Florida Sugar Land Deal Recut to Protect Everglades

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    NEWSLETTERS

    TK

    MIAMI, Florida, November 12, 2008 (ENS) - Florida officials have agreed to new terms for a land deal with the largest U.S. producer of cane sugar to increase the availability of water storage and flow to the vast Everglades wetland.

    The new agreement, subject to approval by the South Florida Water Management District, includes the purchase of more than 180,000 acres from U.S. Sugar Corp. at a price of $1.34 billion.

    The agreement is a step down from terms announced in June, which included transfer to public ownership of 187,000 acres and all the sugar company's assets, including 200 miles of railroad, a state-of-the-art sugar mill, sugar refinery and citrus processing plant for $1.75 billion.

    Florida Governor Charlie Crist said today that he is satisfied with the new deal.

    "A land purchase creates unprecedented possibilities for the River of Grass and for our environment," said Governor Crist, standing outside the Miami home of the late author and Everglades advocate Marjory Stoneman Douglass.

    "Many people, including the late Mrs. Douglass, have looked forward to this day," said the governor. "Today, we are closer than ever to making their dreams a reality and giving this wonderful gift of restoration to the Everglades, to the people of Florida, and to our country."

    The new terms include a lease-back of the land for $50 per acre, for a period covering seven crop cycles. The sugar mill, refinery and citrus processing facilities, railroads, office buildings, equipment and the Gilchrist County citrus nursery will remain the property of U.S. Sugar.

    "After months of negotiations it became clear that the best transaction was for the state to buy the land and for U.S. Sugar to keep the assets. This is a good deal for the state, U.S. Sugar and for our shareholders," said Robert Coker, senior vice president of public affairs for U.S. Sugar.

    "We look forward to continuing to work with the governor and the district in the cooperative spirit with which we have begun," said Robert Buker, president and CEO of U.S. Sugar. "We are happy to help the state of Florida restore one of her most precious treasures."

    The 180,000 acres, one of the largest environmental land acquisitions in U.S. history, are needed by the South Florida Water Management District to protect Florida's coastal estuaries and better revive, restore and preserve the Everglades.

    The land will be used to reestablish a part of the historic connection between Lake Okeechobee and the Everglades through a managed system of storage and treatment areas.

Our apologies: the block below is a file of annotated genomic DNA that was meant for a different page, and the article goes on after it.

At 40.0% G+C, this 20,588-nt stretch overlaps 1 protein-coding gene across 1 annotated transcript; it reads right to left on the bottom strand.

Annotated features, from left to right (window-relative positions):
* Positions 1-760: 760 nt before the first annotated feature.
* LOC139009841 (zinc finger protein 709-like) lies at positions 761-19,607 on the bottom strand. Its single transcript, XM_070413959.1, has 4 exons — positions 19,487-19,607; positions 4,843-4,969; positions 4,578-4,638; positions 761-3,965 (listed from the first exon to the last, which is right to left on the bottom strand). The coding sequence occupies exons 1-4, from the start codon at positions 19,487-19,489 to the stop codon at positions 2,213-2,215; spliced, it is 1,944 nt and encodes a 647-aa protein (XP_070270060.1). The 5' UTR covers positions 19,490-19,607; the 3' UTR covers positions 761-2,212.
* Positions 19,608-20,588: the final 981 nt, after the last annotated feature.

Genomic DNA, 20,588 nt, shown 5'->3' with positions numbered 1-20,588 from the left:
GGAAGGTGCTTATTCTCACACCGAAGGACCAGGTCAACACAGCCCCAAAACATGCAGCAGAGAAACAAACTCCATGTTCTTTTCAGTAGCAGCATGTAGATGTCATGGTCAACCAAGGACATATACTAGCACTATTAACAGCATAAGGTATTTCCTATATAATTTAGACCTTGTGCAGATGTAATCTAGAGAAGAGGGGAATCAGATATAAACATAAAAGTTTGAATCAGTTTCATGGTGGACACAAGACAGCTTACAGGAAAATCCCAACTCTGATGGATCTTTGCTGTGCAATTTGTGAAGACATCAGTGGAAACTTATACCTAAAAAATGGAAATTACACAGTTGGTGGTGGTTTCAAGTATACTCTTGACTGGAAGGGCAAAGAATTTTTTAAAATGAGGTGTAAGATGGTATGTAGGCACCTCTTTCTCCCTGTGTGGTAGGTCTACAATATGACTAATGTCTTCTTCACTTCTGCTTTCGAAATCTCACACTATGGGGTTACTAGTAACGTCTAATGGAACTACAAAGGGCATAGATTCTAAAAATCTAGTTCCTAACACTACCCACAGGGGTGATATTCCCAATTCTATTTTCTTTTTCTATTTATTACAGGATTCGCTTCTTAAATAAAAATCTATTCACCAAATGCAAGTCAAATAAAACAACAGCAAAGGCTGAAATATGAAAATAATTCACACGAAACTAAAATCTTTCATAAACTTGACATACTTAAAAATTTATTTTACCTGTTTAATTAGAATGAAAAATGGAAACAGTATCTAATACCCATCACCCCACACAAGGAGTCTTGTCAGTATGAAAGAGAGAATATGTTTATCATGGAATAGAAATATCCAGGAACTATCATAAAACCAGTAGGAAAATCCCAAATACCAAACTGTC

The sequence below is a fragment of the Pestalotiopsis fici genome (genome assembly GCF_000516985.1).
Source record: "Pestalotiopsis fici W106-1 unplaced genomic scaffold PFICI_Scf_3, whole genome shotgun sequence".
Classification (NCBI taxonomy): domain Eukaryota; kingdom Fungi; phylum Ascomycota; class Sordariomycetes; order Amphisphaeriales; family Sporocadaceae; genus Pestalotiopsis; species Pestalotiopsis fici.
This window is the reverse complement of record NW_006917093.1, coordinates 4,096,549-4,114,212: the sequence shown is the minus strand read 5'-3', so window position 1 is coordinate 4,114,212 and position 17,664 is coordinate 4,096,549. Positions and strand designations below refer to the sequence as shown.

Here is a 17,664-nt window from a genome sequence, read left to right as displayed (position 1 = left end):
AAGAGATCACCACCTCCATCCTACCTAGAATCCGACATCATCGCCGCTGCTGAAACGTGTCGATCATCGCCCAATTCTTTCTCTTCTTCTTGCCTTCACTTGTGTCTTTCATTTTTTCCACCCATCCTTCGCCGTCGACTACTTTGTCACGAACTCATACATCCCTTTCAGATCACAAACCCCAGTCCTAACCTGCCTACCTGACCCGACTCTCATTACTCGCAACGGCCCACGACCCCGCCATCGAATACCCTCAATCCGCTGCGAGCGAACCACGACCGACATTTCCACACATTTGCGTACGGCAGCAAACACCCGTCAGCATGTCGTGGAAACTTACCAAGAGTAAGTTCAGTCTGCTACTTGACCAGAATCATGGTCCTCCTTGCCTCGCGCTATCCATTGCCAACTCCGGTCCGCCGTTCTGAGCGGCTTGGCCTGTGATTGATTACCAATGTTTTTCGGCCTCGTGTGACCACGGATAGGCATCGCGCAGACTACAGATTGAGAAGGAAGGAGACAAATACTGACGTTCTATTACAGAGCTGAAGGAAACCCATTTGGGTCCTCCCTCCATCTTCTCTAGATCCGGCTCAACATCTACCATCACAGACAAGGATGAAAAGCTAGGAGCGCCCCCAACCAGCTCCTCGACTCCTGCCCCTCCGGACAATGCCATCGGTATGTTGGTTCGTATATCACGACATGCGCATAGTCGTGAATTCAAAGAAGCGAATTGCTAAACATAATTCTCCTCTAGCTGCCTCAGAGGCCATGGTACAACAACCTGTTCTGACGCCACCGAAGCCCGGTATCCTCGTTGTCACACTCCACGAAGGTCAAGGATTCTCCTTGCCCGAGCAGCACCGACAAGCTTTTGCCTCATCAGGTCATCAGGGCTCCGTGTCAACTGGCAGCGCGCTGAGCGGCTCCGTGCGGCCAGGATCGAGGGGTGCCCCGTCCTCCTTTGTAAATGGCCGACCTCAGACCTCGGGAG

This is expected to reduce the potential for harmful discharges from Lake Okeechobee to Florida's coastal rivers and estuaries when lake levels are high.

    Environmentalists were pleased with the outcome of negotiations.

    "The Everglades Foundation applauds Governor Charlie Crist and the South Florida Water Management District for decisively moving forward with this monumental land acquisition. Governor Crist kept his word," said Mary Barley, vice-chair of the Everglades Foundation. "This historic deal will preserve a natural treasure not just for the people of Florida, but also for the entire nation."

    "This is just the shot in the arm we need to improve the health of one of America's most treasured, but troubled ecosystems. Floridians on both coasts will be able to say goodbye to damaging freshwater releases that foul up the St. Lucie and Caloosahatchee estuaries, said Everglades Foundation CEO Kirk Fordham.

    With the new land acquisition, water managers will have the ability to deliver cleaner water to the Everglades during dry times and greater water storage to protect the natural system during wet years. They will be able to prevent thousands of tons of phosphorus from entering the Everglades every year.

    The need for back-pumping water from the Everglades Agricultural Area into Lake Okeechobee to augment the water supply will be eliminated. The District's Governing Board this year voted not to back-pump into the lake during the ongoing water shortage to protect water quality.

    {Photo: Harvesting on U.S. Sugar land courtesy Caloosahatchee River Citizens Association}

    Copyright Environment News Service (ENS) 2008. All rights reserved.